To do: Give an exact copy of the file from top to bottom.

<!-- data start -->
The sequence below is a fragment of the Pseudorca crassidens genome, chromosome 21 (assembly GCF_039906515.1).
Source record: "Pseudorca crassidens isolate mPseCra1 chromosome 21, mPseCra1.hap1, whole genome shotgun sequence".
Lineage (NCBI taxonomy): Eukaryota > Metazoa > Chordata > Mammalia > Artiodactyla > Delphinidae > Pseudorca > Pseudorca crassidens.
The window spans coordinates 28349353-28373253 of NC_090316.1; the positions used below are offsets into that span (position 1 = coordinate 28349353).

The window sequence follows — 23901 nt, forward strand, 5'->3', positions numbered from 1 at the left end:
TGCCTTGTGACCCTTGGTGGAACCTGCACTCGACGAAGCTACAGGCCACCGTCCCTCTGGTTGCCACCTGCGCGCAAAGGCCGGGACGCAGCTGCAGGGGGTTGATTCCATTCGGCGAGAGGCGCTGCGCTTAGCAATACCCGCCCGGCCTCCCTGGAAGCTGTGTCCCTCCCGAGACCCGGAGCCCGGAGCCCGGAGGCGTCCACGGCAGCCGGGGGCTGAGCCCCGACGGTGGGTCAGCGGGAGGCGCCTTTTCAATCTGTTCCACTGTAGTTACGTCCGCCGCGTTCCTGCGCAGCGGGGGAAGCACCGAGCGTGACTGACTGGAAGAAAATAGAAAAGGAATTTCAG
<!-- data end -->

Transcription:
The sequence below is a fragment of the Pseudorca crassidens genome, chromosome 21 (assembly GCF_039906515.1).
Source record: "Pseudorca crassidens isolate mPseCra1 chromosome 21, mPseCra1.hap1, whole genome shotgun sequence".
Lineage (NCBI taxonomy): Eukaryota > Metazoa > Chordata > Mammalia > Artiodactyla > Delphinidae > Pseudorca > Pseudorca crassidens.
The window spans coordinates 28349353-28373253 of NC_090316.1; the positions used below are offsets into that span (position 1 = coordinate 28349353).

The window sequence follows — 23901 nt, forward strand, 5'->3', positions numbered from 1 at the left end:
TGCCTTGTGACCCTTGGTGGAACCTGCACTCGACGAAGCTACAGGCCACCGTCCCTCTGGTTGCCACCTGCGCGCAAAGGCCGGGACGCAGCTGCAGGGGGTTGATTCCATTCGGCGAGAGGCGCTGCGCTTAGCAATACCCGCCCGGCCTCCCTGGAAGCTGTGTCCCTCCCGAGACCCGGAGCCCGGAGCCCGGAGGCGTCCACGGCAGCCGGGGGCTGAGCCCCGACGGTGGGTCAGCGGGAGGCGCCTTTTCAATCTGTTCCACTGTAGTTACGTCCGCCGCGTTCCTGCGCAGCGGGGGAAGCACCGAGCGTGACTGACTGGAAGAAAATAGAAAAGGAATTTCAG